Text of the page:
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I am a Cape Codder, born and raised. I am part of the 12th generation of my family here, going all the way back to the second Mayflower voyage. My 9th-great grandfather, Deacon John Doane, helped settle the town of Eastham in the early 1640s.
I have no trouble saying that I can pretty much navigate my way between any two points on the Cape without difficulty, possibly blindfolded. I am familiar with just about every nook and cranny of the peninsula’s 394 square miles.
But the islands of Nantucket and Martha’s Vineyard? That’s a different story. Truth be told, my feet had not touched the soil of either island until recently.
So, what is it like seeing Martha’s Vineyard for the first time? First, unlike Nantucket, the Vineyard is always within sight when on the ferry, which helps build the anticipation. During the island’s busy season, the ferry has service to Oak Bluffs, which is where this journey began.
Good Morning in Oak Bluffs
Stepping foot off of the ferry in Oak Bluffs, there is a sense of wonder and excitement that is brand new, yet familiar. Martha’s Vineyard and Nantucket have that ‘Olde Cape Cod’ feel, a sense of deliberation and tranquility that seems missing all too often these days.
Upon disembarking from the ferry, spectacular Ocean Park stretches out in all its glory. It is so green and wide open, with a magnificent bandstand and a delightful fountain occasionally dotted with congregating geese.
A few feathery friends enjoying themselves at Ocean Park
This spot is also bordered on one side by enchanting Victorian-era homes. In fact, these homes were so impressive that the town was called ‘Cottage City’ before being renamed Oak Bluffs in 1907. President Ulysses S. Grant watched fireworks from the rooftop of the Dr. Harrison Tucker House, one of the historic homes surrounding Ocean Park, during a visit to the island in 1874.
Weaving through the streets of Oak Bluffs and up to Vineyard Haven is a beautiful ride by bicycle, hugging the shore along the way. A first-timer should, of course, bring an itinerary of places to see, but leave ample time for casual sightseeing as well, in this visitor’s opinion.
Lighthouses are a passion of mine. I love them and am lucky enough to have access to several on Cape Cod. It’s no surprise, then, that lighthouses were a central part of my first Vineyard trip. East Chop Lighthouse is wide open and easily accessible; only a white picket fence and squeaky turnstile keeps guests from being able to walk right up to the cast iron giant.
All the colors of the rainbow at East Chop Lighthouse by L.A. Brown Photography
Telegraph Hill, where East Chop stands in Oak Bluffs, actually happens to be the site of one of the first telegraph messages received in the first half of the 19th century. West Chop Lighthouse in Vineyard Haven, which sits behind the fence of a Coast Guard Station, can be seen alongside the main building. Strolling up to it, however, is not recommended, as the area is private property.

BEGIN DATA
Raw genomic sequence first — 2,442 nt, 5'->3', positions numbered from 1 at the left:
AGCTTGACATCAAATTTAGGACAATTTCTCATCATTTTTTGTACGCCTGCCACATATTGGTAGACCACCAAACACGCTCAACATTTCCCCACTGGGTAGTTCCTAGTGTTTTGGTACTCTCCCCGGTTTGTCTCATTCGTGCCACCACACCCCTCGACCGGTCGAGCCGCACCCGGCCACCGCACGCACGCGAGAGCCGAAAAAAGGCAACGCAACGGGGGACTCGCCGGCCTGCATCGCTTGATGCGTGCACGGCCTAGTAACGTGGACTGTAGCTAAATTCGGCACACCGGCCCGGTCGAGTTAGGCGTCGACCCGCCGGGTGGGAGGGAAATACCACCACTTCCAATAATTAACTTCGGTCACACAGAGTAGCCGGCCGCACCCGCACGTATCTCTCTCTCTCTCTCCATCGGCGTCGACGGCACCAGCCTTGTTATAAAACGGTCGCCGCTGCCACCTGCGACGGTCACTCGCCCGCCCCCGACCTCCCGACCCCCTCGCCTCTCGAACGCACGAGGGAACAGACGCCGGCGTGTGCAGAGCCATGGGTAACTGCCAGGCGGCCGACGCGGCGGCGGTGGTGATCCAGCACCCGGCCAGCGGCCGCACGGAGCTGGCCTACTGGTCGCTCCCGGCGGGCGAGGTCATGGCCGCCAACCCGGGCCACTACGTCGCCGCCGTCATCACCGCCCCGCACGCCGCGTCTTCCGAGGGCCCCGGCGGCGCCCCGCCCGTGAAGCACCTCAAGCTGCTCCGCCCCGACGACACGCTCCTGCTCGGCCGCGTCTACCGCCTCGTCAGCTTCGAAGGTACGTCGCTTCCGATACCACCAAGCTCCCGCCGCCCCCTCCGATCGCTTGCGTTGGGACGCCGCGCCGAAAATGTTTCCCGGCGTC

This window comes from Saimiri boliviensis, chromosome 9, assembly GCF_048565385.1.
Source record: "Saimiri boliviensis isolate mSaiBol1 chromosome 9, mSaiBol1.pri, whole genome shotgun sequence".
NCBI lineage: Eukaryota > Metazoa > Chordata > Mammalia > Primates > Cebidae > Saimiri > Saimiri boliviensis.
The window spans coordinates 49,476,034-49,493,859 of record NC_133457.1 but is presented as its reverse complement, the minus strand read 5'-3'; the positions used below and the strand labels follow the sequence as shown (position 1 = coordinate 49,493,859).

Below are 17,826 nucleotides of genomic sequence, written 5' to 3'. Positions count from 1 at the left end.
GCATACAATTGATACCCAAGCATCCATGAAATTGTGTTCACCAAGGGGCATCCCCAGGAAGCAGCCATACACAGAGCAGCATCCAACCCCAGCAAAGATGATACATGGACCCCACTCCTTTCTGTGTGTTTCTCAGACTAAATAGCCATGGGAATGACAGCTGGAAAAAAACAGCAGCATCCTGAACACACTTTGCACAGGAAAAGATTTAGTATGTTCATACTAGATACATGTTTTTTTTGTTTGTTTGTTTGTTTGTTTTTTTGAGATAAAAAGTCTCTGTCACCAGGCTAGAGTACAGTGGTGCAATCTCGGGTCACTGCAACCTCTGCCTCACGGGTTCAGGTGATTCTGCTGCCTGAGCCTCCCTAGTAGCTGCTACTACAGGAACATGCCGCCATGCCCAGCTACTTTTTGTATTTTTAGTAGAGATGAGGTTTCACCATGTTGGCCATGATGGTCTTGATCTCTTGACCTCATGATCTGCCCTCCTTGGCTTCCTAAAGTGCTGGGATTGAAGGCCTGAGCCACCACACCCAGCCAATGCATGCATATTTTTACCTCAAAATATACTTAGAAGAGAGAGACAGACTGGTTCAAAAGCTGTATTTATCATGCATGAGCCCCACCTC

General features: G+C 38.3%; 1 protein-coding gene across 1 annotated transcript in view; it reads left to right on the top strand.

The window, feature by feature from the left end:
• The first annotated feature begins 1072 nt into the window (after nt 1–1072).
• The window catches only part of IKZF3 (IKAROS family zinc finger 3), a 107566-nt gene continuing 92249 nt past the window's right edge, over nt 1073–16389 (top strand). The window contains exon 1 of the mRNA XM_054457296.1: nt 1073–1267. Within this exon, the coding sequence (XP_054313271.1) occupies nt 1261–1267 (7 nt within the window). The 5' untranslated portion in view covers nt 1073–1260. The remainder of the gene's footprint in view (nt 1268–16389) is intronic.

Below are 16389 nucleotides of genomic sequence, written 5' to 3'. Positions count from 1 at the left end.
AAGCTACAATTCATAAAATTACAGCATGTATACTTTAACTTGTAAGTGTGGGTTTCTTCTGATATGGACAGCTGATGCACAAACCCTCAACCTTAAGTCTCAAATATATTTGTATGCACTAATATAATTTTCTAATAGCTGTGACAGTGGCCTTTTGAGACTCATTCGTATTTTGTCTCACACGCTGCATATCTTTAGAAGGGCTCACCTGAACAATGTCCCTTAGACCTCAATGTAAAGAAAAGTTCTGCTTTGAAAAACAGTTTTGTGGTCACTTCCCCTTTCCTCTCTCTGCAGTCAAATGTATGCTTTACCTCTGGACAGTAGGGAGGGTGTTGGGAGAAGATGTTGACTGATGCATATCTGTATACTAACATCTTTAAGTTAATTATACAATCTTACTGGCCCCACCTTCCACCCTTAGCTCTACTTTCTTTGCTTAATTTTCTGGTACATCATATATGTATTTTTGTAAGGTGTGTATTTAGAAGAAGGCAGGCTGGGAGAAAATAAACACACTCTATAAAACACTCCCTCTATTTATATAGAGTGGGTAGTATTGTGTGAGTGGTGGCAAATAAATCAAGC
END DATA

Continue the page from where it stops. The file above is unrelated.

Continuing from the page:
West Chop Lighthouse in Vineyard Haven
With the aid of a GPS, I left scenic Vineyard Haven, slicing through the wooded interior of the island as I headed for Edgartown. By this point, approaching twenty miles of bike riding on the day, I was beginning to tire a bit, so I coasted once I reached the beautifully familiar streets of Edgartown. I can also attest that after my Vineyard trip, watching the movie Jaws took on an entirely new life.
My bike riding adventure took a painful turn upon arriving at Edgartown Lighthouse, the third lighthouse to visit on my venture. This is where both of my quadriceps muscles cramped up (rather excruciatingly, I might add). It took all of my self-control to not yelp in pain in front of a young couple and their two children, but I managed, and I’m sure their day was better for it.
Edgartown Lighthouse standing tall
Edgartown Lighthouse sits a few hundred yards out on the sandy shore of Edgartown Harbor. The view straight across to the island of Chappaquiddick is wonderful. It was a bit surreal to watch the Chappy Ferry travel the scant 527 feet between the docks. The boat barely looked as though it began moving before reaching the dock on the other side. The Chappy Ferry became a top priority for my return trip to the Vineyard, which I was already turning over in my head.
By now, the sun had started to dip low in the sky and the day came full circle at Ocean Park. I took a seat on a bench, after returning my rented bike, and reflected on what I had seen and done during the trip.
In less than one day, I had seen a variety of well-known spots, such as the lighthouses, Vincent House Museum in Edgartown and Flying Horses Carousel in Oak Bluffs. Riding the bicycle (highly recommended) allowed me to happen upon a few off-the-beaten-path spots as well, including the amazing views at the West Chop Club Overlook in Vineyard Haven.
The view outside Vincent House Museum in Edgartown
Thus ended the first ever Martha’s Vineyard trip for this 12th-generation Cape Codder. There have been many more since, and although I cannot consider myself an expert, I know it much better now. It is easy to see why so many, from the average traveler to presidents, flock to Martha’s Vineyard. I can hardly wait to go back over this summer!
Christopher Setterlund is a 12th-generation Cape Codder. His second book, In My Footsteps: Nantucket & Martha’s Vineyard, will arrive in stores later this summer. You can check out his blog here, and follow him on Twitter @ChrisSetterlund.